Atmospheric pressure plasma sources are novel tools commonly used for a variety of technological purposes mostly due to the high chemical efficacy. They uniquely create necessary conditions for an efficient production of required reactive species that are essential for the applications. The states of the reactive species are delicately defined by a complex network of interactions between various plasma species as well as the ambient environment in contact with the plasma. These plasmas are already subject of scientific investigation, but they furthermore impose a set of challenges in the computational description of the physical system. A number of modelling approaches already exist in literature with a detailed description of the system; however, they often suffer from excessive numerical load mostly due to the large number of plasma species interacting over a wide range of time-scales. The consequent large simulation durations complicate the detailed plasma investigation and the model validation, hence a series of estimations are used. The estimation depends
on the specific plasma source and it is commonly either on the spatial resolution or on the chemical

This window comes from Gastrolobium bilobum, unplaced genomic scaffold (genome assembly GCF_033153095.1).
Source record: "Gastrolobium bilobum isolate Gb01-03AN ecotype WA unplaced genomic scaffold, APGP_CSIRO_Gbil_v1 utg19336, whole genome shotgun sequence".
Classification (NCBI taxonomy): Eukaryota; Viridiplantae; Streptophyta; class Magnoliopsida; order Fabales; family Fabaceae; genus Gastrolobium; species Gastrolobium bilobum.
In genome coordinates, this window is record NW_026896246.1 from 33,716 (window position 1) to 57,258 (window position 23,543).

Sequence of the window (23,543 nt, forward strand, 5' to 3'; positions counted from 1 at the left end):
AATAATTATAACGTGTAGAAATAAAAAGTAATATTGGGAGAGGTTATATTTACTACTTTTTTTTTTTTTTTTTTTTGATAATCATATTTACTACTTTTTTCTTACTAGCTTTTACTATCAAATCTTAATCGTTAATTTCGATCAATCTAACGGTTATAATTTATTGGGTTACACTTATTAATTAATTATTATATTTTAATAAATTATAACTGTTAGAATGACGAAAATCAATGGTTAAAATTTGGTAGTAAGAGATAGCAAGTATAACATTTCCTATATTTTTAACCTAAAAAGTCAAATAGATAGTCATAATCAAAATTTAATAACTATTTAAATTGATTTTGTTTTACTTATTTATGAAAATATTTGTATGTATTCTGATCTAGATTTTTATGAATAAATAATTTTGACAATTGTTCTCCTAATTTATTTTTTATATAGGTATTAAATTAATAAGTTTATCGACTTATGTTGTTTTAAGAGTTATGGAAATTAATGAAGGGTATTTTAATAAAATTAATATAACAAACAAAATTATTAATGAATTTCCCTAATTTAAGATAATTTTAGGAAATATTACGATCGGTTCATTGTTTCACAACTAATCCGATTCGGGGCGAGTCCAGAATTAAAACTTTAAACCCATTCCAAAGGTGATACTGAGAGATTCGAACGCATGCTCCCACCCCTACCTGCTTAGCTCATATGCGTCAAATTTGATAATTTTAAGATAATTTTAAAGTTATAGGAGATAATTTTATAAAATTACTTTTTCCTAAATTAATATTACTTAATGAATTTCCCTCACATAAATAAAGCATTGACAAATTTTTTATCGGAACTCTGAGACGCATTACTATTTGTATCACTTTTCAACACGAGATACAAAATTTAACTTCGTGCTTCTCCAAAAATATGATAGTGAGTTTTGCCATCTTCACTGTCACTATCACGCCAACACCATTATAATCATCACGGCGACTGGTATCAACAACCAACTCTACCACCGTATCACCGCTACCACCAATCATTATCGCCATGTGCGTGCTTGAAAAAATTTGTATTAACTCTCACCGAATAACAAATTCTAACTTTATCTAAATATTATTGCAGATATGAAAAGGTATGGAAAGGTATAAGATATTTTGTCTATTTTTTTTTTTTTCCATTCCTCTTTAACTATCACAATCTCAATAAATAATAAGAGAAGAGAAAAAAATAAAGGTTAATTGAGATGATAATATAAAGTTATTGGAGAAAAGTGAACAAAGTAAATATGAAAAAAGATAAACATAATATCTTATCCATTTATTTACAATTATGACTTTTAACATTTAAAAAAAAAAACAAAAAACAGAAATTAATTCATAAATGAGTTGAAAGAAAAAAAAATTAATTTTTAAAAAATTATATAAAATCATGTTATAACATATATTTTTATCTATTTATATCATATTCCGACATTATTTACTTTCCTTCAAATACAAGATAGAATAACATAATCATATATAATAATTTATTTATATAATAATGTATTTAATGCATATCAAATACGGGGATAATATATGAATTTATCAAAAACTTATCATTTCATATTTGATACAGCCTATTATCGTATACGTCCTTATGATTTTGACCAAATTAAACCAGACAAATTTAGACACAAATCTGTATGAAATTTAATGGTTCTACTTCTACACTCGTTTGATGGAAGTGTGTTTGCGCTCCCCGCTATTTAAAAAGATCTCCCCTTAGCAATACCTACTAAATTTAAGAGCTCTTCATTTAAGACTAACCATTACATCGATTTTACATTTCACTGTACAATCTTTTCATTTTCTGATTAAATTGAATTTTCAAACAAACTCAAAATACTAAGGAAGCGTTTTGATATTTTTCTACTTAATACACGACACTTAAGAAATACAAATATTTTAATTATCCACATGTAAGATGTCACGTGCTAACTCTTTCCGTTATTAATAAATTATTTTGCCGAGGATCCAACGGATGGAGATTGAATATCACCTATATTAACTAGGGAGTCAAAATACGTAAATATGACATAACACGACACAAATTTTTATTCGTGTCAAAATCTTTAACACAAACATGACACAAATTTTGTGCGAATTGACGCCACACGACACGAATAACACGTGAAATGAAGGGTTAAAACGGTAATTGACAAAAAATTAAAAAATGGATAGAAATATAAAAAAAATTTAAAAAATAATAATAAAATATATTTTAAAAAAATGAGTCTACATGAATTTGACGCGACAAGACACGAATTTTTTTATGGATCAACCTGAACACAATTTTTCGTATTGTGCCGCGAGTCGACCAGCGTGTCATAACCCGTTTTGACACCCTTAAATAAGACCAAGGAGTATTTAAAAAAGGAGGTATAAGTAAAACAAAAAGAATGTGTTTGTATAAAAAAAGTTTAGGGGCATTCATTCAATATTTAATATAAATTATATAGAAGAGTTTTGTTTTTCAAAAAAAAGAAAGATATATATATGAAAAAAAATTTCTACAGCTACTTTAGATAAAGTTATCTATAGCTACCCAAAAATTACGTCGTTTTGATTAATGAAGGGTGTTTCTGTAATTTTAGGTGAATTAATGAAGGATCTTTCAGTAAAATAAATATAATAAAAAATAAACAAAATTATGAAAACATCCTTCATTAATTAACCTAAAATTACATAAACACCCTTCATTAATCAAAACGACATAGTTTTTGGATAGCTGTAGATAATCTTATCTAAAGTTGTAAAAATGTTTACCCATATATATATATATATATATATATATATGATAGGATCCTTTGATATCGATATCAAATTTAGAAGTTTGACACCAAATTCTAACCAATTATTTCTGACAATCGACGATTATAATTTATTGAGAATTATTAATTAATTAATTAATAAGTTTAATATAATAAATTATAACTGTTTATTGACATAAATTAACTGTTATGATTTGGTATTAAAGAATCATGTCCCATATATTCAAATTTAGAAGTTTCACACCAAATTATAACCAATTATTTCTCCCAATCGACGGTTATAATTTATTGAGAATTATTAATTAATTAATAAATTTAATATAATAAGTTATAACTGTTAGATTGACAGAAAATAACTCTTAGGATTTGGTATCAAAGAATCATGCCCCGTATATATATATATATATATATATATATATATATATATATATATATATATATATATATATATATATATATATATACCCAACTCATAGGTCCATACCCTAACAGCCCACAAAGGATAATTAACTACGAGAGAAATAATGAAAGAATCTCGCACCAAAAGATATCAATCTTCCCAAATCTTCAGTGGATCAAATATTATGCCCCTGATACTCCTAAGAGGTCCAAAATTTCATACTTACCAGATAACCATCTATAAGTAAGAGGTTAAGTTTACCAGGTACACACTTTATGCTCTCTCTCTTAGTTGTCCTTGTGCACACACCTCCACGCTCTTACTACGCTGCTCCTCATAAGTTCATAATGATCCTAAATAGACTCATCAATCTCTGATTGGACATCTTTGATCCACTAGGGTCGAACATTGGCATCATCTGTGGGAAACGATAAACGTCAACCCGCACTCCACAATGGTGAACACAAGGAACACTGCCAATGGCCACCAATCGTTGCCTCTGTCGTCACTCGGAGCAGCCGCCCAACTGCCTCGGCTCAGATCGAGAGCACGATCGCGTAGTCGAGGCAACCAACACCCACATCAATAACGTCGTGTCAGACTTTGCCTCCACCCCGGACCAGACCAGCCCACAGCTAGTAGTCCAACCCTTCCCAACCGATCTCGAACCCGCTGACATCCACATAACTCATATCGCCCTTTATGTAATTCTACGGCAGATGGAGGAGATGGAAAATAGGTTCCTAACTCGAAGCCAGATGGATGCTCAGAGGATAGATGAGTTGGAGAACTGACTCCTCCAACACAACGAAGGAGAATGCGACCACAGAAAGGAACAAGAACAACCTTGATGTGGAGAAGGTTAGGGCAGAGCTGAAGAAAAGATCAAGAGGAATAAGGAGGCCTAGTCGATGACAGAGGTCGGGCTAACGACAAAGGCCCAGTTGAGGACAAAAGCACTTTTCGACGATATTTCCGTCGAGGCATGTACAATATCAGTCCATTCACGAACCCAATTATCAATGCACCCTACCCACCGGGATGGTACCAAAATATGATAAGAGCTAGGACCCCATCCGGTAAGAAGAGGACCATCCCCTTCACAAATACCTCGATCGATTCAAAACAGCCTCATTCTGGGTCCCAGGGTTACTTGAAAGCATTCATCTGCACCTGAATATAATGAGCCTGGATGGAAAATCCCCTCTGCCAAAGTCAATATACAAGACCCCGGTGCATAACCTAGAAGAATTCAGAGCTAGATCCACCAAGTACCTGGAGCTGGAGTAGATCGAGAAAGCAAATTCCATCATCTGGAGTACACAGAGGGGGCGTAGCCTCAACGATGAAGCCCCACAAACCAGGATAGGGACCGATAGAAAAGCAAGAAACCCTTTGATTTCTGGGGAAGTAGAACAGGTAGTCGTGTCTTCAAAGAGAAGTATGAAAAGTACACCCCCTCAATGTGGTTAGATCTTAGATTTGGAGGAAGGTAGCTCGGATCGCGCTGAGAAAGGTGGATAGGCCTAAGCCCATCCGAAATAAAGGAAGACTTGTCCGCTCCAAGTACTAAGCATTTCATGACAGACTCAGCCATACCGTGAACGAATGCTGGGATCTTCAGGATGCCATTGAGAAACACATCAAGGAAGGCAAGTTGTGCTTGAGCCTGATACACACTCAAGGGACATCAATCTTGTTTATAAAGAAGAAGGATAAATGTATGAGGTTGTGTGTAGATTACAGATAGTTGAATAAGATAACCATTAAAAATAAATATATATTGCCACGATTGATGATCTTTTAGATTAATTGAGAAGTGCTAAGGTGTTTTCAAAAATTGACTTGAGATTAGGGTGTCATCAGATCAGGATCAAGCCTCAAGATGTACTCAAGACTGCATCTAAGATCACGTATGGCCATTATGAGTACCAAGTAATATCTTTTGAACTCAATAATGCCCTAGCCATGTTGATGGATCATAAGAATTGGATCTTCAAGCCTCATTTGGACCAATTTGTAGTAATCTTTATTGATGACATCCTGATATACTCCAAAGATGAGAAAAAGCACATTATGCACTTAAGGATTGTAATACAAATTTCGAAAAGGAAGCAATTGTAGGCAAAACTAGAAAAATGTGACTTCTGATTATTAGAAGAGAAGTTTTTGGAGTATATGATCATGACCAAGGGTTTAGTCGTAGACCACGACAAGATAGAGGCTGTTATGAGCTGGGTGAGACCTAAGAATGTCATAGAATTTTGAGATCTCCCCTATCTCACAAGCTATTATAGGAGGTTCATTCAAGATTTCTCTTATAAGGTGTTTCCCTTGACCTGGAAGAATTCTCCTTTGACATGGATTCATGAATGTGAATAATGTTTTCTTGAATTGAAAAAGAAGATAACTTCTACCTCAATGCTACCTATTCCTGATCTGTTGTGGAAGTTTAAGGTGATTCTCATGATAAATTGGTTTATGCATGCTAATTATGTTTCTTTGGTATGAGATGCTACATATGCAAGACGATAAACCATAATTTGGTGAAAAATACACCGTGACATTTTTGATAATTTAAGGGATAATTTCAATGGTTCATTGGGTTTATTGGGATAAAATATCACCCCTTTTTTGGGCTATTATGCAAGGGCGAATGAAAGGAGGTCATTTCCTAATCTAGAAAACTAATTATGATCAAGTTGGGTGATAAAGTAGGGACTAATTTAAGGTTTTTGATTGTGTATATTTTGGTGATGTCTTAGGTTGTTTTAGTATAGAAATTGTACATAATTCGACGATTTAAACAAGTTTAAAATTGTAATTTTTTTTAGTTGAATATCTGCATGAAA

description of the system for a pre-set electron energy distribution function (EEDF). However, both of These aspects play a significant role in the considered plasma sources and an investigation of the EEDF is also required. Furthermore, existing models ignore an important part of the chemical composition spanned by the vibrationally excited molecules and a detailed chemical description including the complete vibrational kinetics is still missing. The project addresses the aforementioned issues in two consecutive phases to probe the atmospheric pressure surface dielectric barrier discharges and plasma jets of N2/O2/H2O, He/O2 as well as He/CO2 admixtures in each possible aspect. In the first phase, a global model will be developed to describe the plasma volume and
surface chemical kinetics self-consistently coupled to the non-equilibrium electron phase space. The model will provide a detailed investigation of the composition space with a cost of spatial resolution. In the second phase, chemical reduction techniques will be implemented on this composition space and they will be used in spatially resolved models to reduce the numerical load.
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